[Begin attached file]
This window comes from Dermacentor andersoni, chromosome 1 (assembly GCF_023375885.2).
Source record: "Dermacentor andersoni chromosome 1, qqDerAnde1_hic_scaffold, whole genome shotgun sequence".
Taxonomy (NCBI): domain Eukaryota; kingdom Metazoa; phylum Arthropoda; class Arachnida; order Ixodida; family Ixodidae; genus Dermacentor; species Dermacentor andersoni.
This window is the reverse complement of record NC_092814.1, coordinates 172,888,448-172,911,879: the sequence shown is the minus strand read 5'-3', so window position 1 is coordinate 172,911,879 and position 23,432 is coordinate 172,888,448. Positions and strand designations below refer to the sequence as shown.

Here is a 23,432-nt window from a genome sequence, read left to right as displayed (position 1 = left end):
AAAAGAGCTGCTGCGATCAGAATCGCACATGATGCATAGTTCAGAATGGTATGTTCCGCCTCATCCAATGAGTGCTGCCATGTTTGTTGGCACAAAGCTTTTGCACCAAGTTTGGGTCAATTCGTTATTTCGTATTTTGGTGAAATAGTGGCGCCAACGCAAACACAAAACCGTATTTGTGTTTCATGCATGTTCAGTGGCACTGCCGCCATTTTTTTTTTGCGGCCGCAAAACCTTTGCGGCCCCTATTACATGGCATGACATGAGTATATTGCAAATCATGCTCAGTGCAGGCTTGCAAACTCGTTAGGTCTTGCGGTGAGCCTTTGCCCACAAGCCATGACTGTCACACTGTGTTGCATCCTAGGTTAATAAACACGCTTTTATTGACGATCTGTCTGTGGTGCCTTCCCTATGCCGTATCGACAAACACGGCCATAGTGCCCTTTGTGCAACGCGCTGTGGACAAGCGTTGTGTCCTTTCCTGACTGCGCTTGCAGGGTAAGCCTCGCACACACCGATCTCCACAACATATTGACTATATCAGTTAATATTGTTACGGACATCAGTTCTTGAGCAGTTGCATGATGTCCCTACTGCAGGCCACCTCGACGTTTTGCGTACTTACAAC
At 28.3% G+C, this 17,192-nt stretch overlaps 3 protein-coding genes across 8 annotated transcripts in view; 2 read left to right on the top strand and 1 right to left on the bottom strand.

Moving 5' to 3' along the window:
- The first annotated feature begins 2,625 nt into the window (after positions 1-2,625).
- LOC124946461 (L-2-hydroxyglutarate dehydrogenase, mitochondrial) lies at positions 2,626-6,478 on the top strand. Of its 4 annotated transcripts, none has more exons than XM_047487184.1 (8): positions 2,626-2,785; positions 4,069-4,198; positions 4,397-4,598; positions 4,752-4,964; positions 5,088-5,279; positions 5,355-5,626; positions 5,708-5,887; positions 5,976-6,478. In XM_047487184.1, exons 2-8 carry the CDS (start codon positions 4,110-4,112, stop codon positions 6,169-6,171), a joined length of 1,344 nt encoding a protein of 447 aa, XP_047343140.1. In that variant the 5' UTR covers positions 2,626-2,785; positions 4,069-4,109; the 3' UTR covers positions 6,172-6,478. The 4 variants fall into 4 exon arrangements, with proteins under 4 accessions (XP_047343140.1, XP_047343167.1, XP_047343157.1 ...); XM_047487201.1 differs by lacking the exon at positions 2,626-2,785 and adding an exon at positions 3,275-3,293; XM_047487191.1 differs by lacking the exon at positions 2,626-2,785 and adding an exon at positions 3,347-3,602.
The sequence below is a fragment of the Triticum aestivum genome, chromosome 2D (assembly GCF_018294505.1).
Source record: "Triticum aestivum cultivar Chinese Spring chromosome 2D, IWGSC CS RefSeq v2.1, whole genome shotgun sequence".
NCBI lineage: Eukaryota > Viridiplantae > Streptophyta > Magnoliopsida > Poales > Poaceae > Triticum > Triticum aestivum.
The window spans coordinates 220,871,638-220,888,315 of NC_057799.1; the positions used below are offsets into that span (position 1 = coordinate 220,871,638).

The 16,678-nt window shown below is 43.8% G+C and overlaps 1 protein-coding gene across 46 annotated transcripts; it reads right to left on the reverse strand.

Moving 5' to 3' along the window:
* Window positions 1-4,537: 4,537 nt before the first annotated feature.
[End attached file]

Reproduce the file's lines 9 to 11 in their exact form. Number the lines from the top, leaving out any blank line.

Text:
- The first annotated feature begins 2,625 nt into the window (after positions 1-2,625).
- LOC124946461 (L-2-hydroxyglutarate dehydrogenase, mitochondrial) lies at positions 2,626-6,478 on the top strand. Of its 4 annotated transcripts, none has more exons than XM_047487184.1 (8): positions 2,626-2,785; positions 4,069-4,198; positions 4,397-4,598; positions 4,752-4,964; positions 5,088-5,279; positions 5,355-5,626; positions 5,708-5,887; positions 5,976-6,478. In XM_047487184.1, exons 2-8 carry the CDS (start codon positions 4,110-4,112, stop codon positions 6,169-6,171), a joined length of 1,344 nt encoding a protein of 447 aa, XP_047343140.1. In that variant the 5' UTR covers positions 2,626-2,785; positions 4,069-4,109; the 3' UTR covers positions 6,172-6,478. The 4 variants fall into 4 exon arrangements, with proteins under 4 accessions (XP_047343140.1, XP_047343167.1, XP_047343157.1 ...); XM_047487201.1 differs by lacking the exon at positions 2,626-2,785 and adding an exon at positions 3,275-3,293; XM_047487191.1 differs by lacking the exon at positions 2,626-2,785 and adding an exon at positions 3,347-3,602.
The sequence below is a fragment of the Triticum aestivum genome, chromosome 2D (assembly GCF_018294505.1).